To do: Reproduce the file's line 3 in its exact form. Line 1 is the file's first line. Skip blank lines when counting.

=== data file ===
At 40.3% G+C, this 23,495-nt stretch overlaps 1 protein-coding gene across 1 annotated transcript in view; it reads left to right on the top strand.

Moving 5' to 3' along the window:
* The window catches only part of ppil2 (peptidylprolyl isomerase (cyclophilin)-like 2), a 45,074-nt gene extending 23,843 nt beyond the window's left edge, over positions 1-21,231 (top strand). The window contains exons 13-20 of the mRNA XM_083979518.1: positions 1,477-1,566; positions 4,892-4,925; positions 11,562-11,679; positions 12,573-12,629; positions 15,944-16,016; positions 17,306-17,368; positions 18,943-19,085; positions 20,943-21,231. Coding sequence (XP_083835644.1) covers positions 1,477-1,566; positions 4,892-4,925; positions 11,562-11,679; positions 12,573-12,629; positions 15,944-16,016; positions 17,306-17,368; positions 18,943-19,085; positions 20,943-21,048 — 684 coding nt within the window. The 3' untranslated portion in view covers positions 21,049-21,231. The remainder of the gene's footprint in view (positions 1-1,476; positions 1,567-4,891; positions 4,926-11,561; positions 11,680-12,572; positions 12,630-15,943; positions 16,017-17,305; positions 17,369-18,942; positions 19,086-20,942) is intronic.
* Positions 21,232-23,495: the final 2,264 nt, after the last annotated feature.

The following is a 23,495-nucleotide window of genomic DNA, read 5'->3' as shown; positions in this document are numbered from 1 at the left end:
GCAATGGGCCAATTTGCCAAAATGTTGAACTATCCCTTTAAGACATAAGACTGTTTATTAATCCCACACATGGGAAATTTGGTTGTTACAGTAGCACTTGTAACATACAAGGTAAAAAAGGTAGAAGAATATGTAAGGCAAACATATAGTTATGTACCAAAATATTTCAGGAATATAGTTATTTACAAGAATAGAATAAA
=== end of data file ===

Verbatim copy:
* The window catches only part of ppil2 (peptidylprolyl isomerase (cyclophilin)-like 2), a 45,074-nt gene extending 23,843 nt beyond the window's left edge, over positions 1-21,231 (top strand). The window contains exons 13-20 of the mRNA XM_083979518.1: positions 1,477-1,566; positions 4,892-4,925; positions 11,562-11,679; positions 12,573-12,629; positions 15,944-16,016; positions 17,306-17,368; positions 18,943-19,085; positions 20,943-21,231. Coding sequence (XP_083835644.1) covers positions 1,477-1,566; positions 4,892-4,925; positions 11,562-11,679; positions 12,573-12,629; positions 15,944-16,016; positions 17,306-17,368; positions 18,943-19,085; positions 20,943-21,048 — 684 coding nt within the window. The 3' untranslated portion in view covers positions 21,049-21,231. The remainder of the gene's footprint in view (positions 1-1,476; positions 1,567-4,891; positions 4,926-11,561; positions 11,680-12,572; positions 12,630-15,943; positions 16,017-17,305; positions 17,369-18,942; positions 19,086-20,942) is intronic.